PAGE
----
Wednesday, June 19, 2013

Re-Pack Your Backpack: Things You DON'T Need

After all that packing, none of us carried anything more than water, a jacket, an extra t-shirt, gloves, a hat, and maybe some snacks in our own packs. 

Our guide and porters highly encouraged us to empty our packs into their North Face duffle bag for the porters to carry. It was for the ease, safety, comfort, and enjoyment of our trek to Everest Base Camp. Plus, we had enough trouble with breathing, so 30 lbs on our backs would have made it worse. 

Since hindsight is 20/20, looking back at what I packed into my backpack made me realize how much of it was unnecessary. Here are my notes: 

- 3 pairs of underwear (94% nylon / 6% lyrca)
- 3 pairs of merino wool socks
- cleaning /baby wipes
- hand sanitizer
- deodorant
I am putting these things all together because you need to clean your private areas and feet often and change your underwear more often than not. You don't want to get caught in the wild with jock itch or smell too foul for your companions. 

- 4 dry-fit / moisture wicking short-sleeved shirts
- 4 dry-fit / moisture wicking long-sleeved shirts
Since it's important to layer up, having both short and long sleeved shirts is helpful. If I could do it over again, I'd change every 3-4 days. Luckily for those on the trip with me, I only changed my shirts ONCE! Hahaha. So from my perspective, I was doubly overpacked. 

- 1 fleece 
- 1 North Face outer shell jacket
- 1 winter hat
- 2 pairs of North Face convertible (to shorts via zip-off legs) pants
- 1 pair of leggings/tights
Without a doubt this is all necessary because it gets really cold above the tree-line. 

- 1 REI Travel Sack (sleeping bag) rated to 55 degrees; 
- sleeping bag liner that adds 15 degrees of warmth
- 1 pair of fleece pants & 1 (or more) pair(s) of athletic socks
Great for sleeping in since it's nice and warm. 

- 1 light pair of sneakers - excellent for walking to the bathroom in the middle of the night and/or for just hanging in the common room after a long day's trek. 

- 1 pair of basketball shorts - never warm enough to wear shorts, except in Kathmandu
- 1 running/baseball cap (with visor)
- 1 pair of sunglasses (in hard case)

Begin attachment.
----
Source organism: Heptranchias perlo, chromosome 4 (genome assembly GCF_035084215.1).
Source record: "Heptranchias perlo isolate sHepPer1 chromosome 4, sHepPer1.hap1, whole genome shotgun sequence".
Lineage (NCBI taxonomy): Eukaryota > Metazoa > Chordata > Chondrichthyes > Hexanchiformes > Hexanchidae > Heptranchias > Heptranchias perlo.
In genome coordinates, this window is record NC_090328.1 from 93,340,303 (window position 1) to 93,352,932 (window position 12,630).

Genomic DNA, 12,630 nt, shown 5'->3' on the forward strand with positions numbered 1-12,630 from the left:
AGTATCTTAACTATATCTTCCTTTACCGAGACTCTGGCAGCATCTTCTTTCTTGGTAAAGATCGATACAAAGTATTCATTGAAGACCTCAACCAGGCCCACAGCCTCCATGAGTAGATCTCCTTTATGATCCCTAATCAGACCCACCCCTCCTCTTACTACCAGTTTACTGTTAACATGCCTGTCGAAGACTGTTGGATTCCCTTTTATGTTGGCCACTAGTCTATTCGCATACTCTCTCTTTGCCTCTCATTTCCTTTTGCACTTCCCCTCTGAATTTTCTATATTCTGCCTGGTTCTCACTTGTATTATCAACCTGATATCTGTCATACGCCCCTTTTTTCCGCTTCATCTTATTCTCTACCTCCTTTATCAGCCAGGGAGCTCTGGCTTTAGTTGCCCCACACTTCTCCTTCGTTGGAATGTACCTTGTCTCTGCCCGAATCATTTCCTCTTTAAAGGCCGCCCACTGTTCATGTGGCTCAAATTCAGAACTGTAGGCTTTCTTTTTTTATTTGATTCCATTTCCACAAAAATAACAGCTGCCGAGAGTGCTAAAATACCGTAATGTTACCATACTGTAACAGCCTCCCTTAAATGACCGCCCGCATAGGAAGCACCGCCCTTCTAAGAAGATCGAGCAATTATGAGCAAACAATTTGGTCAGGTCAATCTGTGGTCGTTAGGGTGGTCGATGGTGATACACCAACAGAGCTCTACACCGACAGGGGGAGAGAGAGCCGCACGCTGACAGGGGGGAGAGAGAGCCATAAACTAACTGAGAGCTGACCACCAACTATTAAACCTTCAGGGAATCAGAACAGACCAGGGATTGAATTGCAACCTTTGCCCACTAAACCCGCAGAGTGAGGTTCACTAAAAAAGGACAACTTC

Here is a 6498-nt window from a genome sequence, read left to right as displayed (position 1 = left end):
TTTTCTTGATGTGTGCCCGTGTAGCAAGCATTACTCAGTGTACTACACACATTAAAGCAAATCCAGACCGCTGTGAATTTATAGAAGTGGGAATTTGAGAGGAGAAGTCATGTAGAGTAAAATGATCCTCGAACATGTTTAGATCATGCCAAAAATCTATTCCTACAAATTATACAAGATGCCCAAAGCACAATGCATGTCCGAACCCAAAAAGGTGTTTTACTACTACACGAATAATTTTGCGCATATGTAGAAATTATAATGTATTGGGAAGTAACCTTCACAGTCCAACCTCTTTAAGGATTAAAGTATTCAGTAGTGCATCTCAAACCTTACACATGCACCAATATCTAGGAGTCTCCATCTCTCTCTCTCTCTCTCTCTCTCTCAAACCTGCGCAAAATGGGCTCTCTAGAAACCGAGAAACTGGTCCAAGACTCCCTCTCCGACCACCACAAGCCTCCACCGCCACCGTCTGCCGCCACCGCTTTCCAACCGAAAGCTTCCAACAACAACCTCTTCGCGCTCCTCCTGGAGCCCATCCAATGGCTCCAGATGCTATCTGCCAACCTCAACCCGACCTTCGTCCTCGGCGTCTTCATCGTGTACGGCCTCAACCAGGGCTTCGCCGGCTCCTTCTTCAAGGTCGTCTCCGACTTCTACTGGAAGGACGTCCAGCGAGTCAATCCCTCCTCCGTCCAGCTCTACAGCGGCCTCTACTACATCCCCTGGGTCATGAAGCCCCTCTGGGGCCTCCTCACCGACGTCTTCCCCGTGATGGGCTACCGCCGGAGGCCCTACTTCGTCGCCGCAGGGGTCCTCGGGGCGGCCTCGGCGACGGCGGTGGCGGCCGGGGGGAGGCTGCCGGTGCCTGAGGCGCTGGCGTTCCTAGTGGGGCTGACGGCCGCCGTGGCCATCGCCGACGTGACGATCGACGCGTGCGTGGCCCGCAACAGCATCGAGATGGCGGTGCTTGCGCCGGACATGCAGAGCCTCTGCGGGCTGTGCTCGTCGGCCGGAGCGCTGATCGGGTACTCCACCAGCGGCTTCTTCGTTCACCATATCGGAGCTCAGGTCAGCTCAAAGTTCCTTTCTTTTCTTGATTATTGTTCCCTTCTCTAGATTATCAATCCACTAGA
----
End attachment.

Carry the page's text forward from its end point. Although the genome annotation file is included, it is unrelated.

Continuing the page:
- 1 small towel
- 1 pack rain cover -  extremely helpful as the weather is really unpredictable. It rained the first 2 days of our trek, so we were glad to keep our things dry
- 1 extra pair of boot laces - seems like our original boot laces were very durable, though if you bring extra you can always find a use for it in emergency situations
- contact lenses (daily disposables)
- chapstick - with the wind blowing and your heavy breathing, keeping your lips moisturized and protected from the sun is important. 
- anti-chafe stick
- toothbrush
- travel toothpaste
- laundry soap -  never did laundry
- extra ziplock bags and small plastic bags (for random use) - very handy for separating dirty clothes, random items, or even for use as a cover for your camera in the rain

- Potable Aqua - chlorine dioxide tablets - if I had known about the chlorine solution that you can purchase in any Nepalese pharmacy for 20Rs, I would never have bought all of these. 3 small drops and 30 minutes of curing time will make 1 liter of water potable. 

- 1 first aid kit with various OTC medications, bandages, mylar blankets, and moleskin (important for blisters) - with the variety of ailments and discomforts some of us experienced along the way, this kit become increasingly important
- 1 compass/thermometer - not really necessary, but nice to know the temperature as you climb higher
- matches & fire starter kit - absolutely no use
- 1 headlamp / flashlight - useful on the mountain and in Kathmandu at night, where there are no street lights
- 1 Swiss Army knife - wish I never brought it since TSA confiscated it even though it was packed in my check-in
- electric / current converter
- 1 padlock - the teahouse locks seemed to be ample, and it's not like anyone wants to steal any of your stuff all have the same things. 
- sunblock - extremely important as you are basically walking towards the sun everyday; sunburn happens almost twice as fast in altitude than at sea-level
- insect repellent - I'm pretty sure there were no mosquitoes on the mountain, but maybe in Kathmandu

In terms of food, I feel like we were suitably fed along the way at each of the teahouses. I'd cut back on the snacks and bring the protein and electrolyte supplements. We ended up giving some of the snacks away to the guides and porters. 
- 9 small packs of freeze dried fruit
- 7 snack sized Welchs fruit snacks
- 14 CLIF bars
- 10 sticks of beef jerky
- 5 snack sized almonds/peanuts/cashews
- powdered Gatorade

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